Practicing Qigong is a fun, wonderful, fulfilling, and minimal impact way to stretch and strengthen without the potential risk of injury from other exercise modalities.
In addition to moving forms, such as the Ba Duan Jin (Eight Pieces of Brocade) and Yi Jin Jing (Muscle-Tendon Changing Classic), standing practices also improve our strength and flexibility. In fact, as you progress in your Qigong, you will find that your standing practice, coupled with the internal work (Neigong) that you do while standing, becomes the more important and profound aspect of your practice and development.
Having said that, I also feel it critical to point out the following: Qigong practice alone is not enough!
This may go against the grain of some purists, but it’s true.
You must also include other types of strength and aerobic capacity-building exercise to help ensure you stay fit and strong, as well as help recover from or prevent the common injuries and complaints many people experience as they get older. We’re talking resilience against back problems, knee problems, osteoporosis, diabetes, early aging, etc., etc., etc. We’re talking improving your capacity to adapt. We’re talking quicker, easier recovery if you do become injured or ill.
Dynamic Energy Exercise
This is so important that, years ago, I developed an approach to fitness for myself that included the major components that help develop resilience, capacity, and improved health and energy. I called it “Dynamic Energy Exercise” and it proved so effective for me and my clients and students, that I actually registered it with the US Patent Office.
Dynamic Energy Exercise™ is an approach to exercise and wellbeing that integrates your body, mind, and spirit through the focal point of your breath. It leverages time-tested principles and techniques from Qigong and other energy disciplines, breathing methods and practices, and traditional martial arts. It’s grounded in years of study and teaching, rigorous and ongoing education in Medical Qigong and Classical Chinese Medicine, and continued practice and evolution. It’s extremely effective yet easy to learn and accessible to anyone.
If you’re interested in learning more about it, visit my other website, www.BestBreathingExercises.com.
Anyways, I mention this because I’ve learned from first-hand experience that following a well-rounded program is key to avoiding injuries, getting stronger and fitter, and staying younger and more energetic. Qigong and breathwork are at the heart of this type of program, of course. Then you want to add the other components. AND be efficient in your program so you’re not tasking yourself with having to work out all the time.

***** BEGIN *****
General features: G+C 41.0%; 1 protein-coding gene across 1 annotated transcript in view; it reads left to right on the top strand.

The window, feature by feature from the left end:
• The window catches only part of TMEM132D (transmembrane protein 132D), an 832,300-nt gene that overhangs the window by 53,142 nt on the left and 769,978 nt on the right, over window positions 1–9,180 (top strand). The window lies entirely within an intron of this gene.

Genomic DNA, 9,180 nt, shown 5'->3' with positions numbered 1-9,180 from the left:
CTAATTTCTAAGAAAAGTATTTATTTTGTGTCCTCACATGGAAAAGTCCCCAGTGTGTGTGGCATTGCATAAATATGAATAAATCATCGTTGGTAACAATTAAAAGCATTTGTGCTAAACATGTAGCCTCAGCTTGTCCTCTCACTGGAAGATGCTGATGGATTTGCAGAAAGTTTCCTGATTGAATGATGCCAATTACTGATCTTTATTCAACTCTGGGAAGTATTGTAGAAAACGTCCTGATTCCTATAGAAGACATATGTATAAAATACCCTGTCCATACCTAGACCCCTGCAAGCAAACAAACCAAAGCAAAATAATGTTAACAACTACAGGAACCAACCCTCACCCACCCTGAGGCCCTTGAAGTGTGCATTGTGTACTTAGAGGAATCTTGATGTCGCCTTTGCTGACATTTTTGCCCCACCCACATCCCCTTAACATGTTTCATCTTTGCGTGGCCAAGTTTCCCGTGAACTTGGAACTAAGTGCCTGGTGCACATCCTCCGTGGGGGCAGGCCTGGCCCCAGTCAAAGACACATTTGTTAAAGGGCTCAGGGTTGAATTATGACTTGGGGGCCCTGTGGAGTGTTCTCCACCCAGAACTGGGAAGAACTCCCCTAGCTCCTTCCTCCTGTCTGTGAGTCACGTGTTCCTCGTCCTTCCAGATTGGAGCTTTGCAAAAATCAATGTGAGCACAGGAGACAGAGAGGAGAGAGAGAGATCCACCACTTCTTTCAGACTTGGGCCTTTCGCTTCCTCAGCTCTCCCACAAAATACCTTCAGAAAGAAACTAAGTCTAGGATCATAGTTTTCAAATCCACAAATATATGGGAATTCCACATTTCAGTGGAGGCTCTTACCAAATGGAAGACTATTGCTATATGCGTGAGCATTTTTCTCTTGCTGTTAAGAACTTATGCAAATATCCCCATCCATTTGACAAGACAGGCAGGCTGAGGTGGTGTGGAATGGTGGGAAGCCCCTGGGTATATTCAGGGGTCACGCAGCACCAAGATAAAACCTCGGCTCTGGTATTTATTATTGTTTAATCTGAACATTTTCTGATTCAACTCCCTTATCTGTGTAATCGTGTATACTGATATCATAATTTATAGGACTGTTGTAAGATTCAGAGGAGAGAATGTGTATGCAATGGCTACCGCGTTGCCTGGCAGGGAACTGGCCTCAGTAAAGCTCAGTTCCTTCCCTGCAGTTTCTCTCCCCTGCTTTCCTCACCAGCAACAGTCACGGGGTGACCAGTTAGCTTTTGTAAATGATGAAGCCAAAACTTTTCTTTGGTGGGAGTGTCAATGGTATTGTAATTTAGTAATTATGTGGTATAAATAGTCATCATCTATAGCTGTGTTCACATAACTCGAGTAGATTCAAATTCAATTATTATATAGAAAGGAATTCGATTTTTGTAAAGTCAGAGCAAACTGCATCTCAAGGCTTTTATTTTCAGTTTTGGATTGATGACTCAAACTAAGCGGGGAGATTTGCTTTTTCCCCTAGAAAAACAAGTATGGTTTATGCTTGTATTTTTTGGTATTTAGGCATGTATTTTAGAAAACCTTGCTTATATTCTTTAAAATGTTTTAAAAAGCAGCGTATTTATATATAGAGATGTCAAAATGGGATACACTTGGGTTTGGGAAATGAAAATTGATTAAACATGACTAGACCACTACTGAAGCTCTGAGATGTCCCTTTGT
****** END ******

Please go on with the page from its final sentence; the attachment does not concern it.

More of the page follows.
An example I am super familiar with is studying martial arts, especially more traditional approaches. For years I have studied Uechi-Ryu Karate (a traditional Okinawan style with roots in Southern China) and a traditional form of Tae Kwon Do. (I took some time off from martial arts when I became a mom but have been back in the saddle the past few years.)
My instructor, Grandmaster George Mattson, is considered the “Father of Uechi-Ryu Karate in America”, because he first brought Uechi to the U.S. back in the late 1950s, and over the years has run dojos, online schools, tournaments, and been a wonderful role model and ambassador of the style. Mattson Sensei continually stresses the importance of supplemental training as a complement and support to our Uechi-Ryu. In Uechi we train for fighting, self-defense capabilities, and self-development. We perform body conditioning and special breathing exercises. AND… we supplement this with exercises such as calisthenics, lifting and manipulating weights and weighted tools, and aerobic exercise to help build up our bodies.
Your Body is a Temple
Centuries ago, a wise sage traveled to a reknowned monastery to teach his version of Buddhism. When he arrived, he found the monks to be so focused on their spiritual practices, which involved copious time spent sitting and meditating, that they had allowed their bodies and health to deteriorate. The wise sage knew they would never reach their spiritual goals unless they also built up their physical and mental health and capacities.
And so (it is said), he developed the Yi Jin Jing (Muscle-Tendon Changing Classic) to help the monks build their strength and flexibility, begin to flow internal energy, and gain an appreciation for the physical aspect of their being. (This wise sage is also said to have developed a second classic Qigong practice, which we’ll get into at another time.)
The wise sage knew that the physical, mental/emotional, and spiritual are all tied together. In fact, many believe they are all…the same thing.
It would seem to make sense to embrace all three within your own health practice, wouldn’t it?
You Can Do It!